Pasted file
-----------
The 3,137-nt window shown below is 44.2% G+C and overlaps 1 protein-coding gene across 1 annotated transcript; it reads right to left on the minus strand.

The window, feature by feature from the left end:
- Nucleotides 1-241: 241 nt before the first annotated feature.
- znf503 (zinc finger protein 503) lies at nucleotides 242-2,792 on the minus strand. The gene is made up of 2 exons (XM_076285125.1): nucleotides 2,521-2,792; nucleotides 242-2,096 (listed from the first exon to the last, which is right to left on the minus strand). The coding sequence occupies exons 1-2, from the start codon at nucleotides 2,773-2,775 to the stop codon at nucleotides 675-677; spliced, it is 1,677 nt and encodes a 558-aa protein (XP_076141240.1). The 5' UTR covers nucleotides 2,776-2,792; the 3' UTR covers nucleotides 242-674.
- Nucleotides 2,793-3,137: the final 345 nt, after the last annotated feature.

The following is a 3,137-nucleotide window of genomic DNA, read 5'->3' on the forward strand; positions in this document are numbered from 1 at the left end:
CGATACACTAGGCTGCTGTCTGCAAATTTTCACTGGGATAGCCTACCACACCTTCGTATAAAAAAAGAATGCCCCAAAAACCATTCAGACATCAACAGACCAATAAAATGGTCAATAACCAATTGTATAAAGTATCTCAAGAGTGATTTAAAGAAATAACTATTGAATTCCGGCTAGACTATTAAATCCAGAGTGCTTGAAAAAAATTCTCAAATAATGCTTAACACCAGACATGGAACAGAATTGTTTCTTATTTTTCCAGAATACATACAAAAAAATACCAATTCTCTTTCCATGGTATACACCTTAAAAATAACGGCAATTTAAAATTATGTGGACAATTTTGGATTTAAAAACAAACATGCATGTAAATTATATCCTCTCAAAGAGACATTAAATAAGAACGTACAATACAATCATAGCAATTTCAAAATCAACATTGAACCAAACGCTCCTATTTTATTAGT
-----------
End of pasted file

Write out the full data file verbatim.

The 3,137-nt window shown below is 44.2% G+C and overlaps 1 protein-coding gene across 1 annotated transcript; it reads right to left on the minus strand.

The window, feature by feature from the left end:
- Nucleotides 1-241: 241 nt before the first annotated feature.
- znf503 (zinc finger protein 503) lies at nucleotides 242-2,792 on the minus strand. The gene is made up of 2 exons (XM_076285125.1): nucleotides 2,521-2,792; nucleotides 242-2,096 (listed from the first exon to the last, which is right to left on the minus strand). The coding sequence occupies exons 1-2, from the start codon at nucleotides 2,773-2,775 to the stop codon at nucleotides 675-677; spliced, it is 1,677 nt and encodes a 558-aa protein (XP_076141240.1). The 5' UTR covers nucleotides 2,776-2,792; the 3' UTR covers nucleotides 242-674.
- Nucleotides 2,793-3,137: the final 345 nt, after the last annotated feature.

The following is a 3,137-nucleotide window of genomic DNA, read 5'->3' on the forward strand; positions in this document are numbered from 1 at the left end:
CGATACACTAGGCTGCTGTCTGCAAATTTTCACTGGGATAGCCTACCACACCTTCGTATAAAAAAAGAATGCCCCAAAAACCATTCAGACATCAACAGACCAATAAAATGGTCAATAACCAATTGTATAAAGTATCTCAAGAGTGATTTAAAGAAATAACTATTGAATTCCGGCTAGACTATTAAATCCAGAGTGCTTGAAAAAAATTCTCAAATAATGCTTAACACCAGACATGGAACAGAATTGTTTCTTATTTTTCCAGAATACATACAAAAAAATACCAATTCTCTTTCCATGGTATACACCTTAAAAATAACGGCAATTTAAAATTATGTGGACAATTTTGGATTTAAAAACAAACATGCATGTAAATTATATCCTCTCAAAGAGACATTAAATAAGAACGTACAATACAATCATAGCAATTTCAAAATCAACATTGAACCAAACGCTCCTATTTTATTAGT